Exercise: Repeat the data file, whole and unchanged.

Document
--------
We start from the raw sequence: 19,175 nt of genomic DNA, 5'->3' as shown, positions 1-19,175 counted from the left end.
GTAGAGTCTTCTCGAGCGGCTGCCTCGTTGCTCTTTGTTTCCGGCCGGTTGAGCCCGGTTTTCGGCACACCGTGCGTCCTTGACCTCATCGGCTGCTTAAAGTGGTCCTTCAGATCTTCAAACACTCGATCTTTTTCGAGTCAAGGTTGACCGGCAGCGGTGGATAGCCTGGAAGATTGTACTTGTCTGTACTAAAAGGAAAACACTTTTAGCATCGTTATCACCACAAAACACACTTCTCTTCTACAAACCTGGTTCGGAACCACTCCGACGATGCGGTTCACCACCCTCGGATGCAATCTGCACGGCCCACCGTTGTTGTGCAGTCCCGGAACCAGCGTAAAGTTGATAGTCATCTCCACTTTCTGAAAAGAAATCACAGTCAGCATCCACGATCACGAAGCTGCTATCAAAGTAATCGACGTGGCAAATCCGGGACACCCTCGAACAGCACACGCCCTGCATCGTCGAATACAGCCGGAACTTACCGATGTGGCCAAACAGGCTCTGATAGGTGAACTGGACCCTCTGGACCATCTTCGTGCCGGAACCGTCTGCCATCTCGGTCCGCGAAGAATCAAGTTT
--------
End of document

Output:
We start from the raw sequence: 19,175 nt of genomic DNA, 5'->3' as shown, positions 1-19,175 counted from the left end.
GTAGAGTCTTCTCGAGCGGCTGCCTCGTTGCTCTTTGTTTCCGGCCGGTTGAGCCCGGTTTTCGGCACACCGTGCGTCCTTGACCTCATCGGCTGCTTAAAGTGGTCCTTCAGATCTTCAAACACTCGATCTTTTTCGAGTCAAGGTTGACCGGCAGCGGTGGATAGCCTGGAAGATTGTACTTGTCTGTACTAAAAGGAAAACACTTTTAGCATCGTTATCACCACAAAACACACTTCTCTTCTACAAACCTGGTTCGGAACCACTCCGACGATGCGGTTCACCACCCTCGGATGCAATCTGCACGGCCCACCGTTGTTGTGCAGTCCCGGAACCAGCGTAAAGTTGATAGTCATCTCCACTTTCTGAAAAGAAATCACAGTCAGCATCCACGATCACGAAGCTGCTATCAAAGTAATCGACGTGGCAAATCCGGGACACCCTCGAACAGCACACGCCCTGCATCGTCGAATACAGCCGGAACTTACCGATGTGGCCAAACAGGCTCTGATAGGTGAACTGGACCCTCTGGACCATCTTCGTGCCGGAACCGTCTGCCATCTCGGTCCGCGAAGAATCAAGTTT